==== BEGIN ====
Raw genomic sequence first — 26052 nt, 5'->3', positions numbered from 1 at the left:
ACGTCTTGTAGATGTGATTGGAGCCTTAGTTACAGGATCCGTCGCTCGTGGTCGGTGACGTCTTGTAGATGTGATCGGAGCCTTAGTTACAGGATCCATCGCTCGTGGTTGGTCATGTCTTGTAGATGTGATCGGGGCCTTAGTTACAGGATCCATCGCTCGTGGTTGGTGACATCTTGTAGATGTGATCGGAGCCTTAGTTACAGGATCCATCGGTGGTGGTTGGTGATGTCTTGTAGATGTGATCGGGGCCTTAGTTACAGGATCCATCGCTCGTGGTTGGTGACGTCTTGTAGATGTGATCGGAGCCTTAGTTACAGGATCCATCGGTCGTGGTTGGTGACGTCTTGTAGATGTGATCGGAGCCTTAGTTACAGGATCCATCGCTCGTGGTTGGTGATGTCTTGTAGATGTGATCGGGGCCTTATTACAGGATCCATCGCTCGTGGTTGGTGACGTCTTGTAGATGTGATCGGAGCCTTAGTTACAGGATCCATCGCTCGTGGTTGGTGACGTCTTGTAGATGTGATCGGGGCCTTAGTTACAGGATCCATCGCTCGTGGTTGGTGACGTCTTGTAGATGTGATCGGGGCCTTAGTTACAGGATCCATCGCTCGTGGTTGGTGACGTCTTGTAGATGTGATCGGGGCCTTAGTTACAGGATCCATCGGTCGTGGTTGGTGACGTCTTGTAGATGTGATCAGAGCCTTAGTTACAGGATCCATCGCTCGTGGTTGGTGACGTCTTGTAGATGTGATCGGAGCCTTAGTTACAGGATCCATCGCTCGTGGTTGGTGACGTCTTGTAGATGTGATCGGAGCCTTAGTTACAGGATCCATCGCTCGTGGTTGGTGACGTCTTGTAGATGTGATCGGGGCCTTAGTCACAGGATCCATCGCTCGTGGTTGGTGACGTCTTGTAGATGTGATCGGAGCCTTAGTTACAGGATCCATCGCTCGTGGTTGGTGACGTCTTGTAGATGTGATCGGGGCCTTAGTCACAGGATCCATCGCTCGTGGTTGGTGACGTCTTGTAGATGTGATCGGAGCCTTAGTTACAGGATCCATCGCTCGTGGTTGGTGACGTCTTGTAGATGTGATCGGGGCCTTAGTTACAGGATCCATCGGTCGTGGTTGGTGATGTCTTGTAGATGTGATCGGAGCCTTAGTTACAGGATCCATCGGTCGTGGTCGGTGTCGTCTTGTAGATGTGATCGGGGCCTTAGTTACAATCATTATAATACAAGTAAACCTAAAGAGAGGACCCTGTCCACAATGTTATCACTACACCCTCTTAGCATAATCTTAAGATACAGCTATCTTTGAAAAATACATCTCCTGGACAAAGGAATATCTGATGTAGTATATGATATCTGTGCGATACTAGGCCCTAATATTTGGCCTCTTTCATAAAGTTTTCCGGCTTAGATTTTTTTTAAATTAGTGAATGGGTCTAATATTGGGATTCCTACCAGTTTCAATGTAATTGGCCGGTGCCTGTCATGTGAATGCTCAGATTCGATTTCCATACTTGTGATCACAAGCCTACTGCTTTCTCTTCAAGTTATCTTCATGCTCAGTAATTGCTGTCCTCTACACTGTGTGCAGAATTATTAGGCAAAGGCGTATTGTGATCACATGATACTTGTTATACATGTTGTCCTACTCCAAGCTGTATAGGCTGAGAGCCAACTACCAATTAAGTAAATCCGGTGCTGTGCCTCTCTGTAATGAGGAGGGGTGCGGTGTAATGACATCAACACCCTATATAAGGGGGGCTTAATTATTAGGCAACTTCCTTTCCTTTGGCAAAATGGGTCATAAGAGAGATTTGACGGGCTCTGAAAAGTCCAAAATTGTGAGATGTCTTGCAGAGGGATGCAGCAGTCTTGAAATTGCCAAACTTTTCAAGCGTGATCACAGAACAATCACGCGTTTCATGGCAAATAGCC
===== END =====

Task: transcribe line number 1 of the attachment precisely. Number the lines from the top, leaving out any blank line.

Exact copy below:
Raw genomic sequence first — 26052 nt, 5'->3', positions numbered from 1 at the left: